In the end, the story is a bit of a trick anyway, because it isn’t about our Silvertongue and his family, or heroes, or nogoodniks, or magical creatures. It’s about Dustfinger. A character made real who was written as mostly goodish, and wanting desperately to do the right thing, but is ultimately a serious coward at heart. As, I suppose, a real man, Dustfinger comes very close to doing the good deed several times, but his cowardice and general meekness win out, because… what can he do? It’s how he was written.
Just before the end of the film Dustfinger performs perhaps the most noble deed ever put down on paper, and if you blink you’ll miss it. And, if he can do it…
Inkheart is convoluted, crazy, and possibly internally inconsistent, but if you say it like it’s a bad thing, you’re playing top trumps silliness against a fairy tale. This, as though saying something like, “human hair could not withstand the weight of a person climbing it,” were a legitimate turn of discourse rather than becoming more foolish than thing itself.
At the very end, we are left with a lot of very strange questions. How can you go back into a book and find yourself in that world and in a situation that clearly doesn’t happen in the book? Does the book suddenly read differently? How can the characters go on “existing” in this branch of happenstance that no longer has anything to do with the events of the book they’re in?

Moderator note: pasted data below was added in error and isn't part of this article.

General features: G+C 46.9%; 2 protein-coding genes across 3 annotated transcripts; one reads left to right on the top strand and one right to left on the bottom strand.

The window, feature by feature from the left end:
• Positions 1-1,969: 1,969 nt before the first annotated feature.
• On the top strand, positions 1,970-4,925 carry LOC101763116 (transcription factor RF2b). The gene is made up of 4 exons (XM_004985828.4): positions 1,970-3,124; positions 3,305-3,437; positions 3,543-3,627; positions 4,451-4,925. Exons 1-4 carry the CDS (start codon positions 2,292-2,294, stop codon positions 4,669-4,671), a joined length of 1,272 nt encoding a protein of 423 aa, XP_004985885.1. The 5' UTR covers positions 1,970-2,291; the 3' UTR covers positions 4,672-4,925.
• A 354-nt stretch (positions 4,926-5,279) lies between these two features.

It doesn’t make a damn bit of sense. Nothing magical does.
Own it on Blu-Ray, DVD, and On Demand June 23rd! Also – Inkheart available through iTunes here!
The Blu-Ray package is a nice one, but it isn’t exactly brimming with special features. It includes the standard DVD disc of the film as well, which struck me as odd initially, but is actually rather useful to me.
There are nine additional scenes included, few of which make much difference to the end result. One of them is an alternate opening sequence, and it is interesting to see how the film would have started with a very different feel to it.
Eliza Reads to Us has co-star Eliza Bennett reading one of her favorite passages in the book, which did not become part of the movie, and the reading is accompanied by illustrations by author Cornelia Funke. It’s an interesting, if not meaty, addition which my child thought was just brilliant.
A Story from the Cast and Crew is a video montage of the story game played by just about everyone involved in the film. Everyone picks up the story where the last person left off, and the result is rather a wild adventure. Sort of a cute and harmless special feature, it’s probably something the younger viewers will find entertaining.
From Imagination to the Page: How Writers Write finds Cornelia Funke explaining the process of creating this and other stories, with a good deal of attention given to what sorts of things in life spark the imagination.
Below you’ll find the trailer and several other clips.
Visit the Official Inkheart site here
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- Movie Review: Inkheart (writer.fitzhome.com)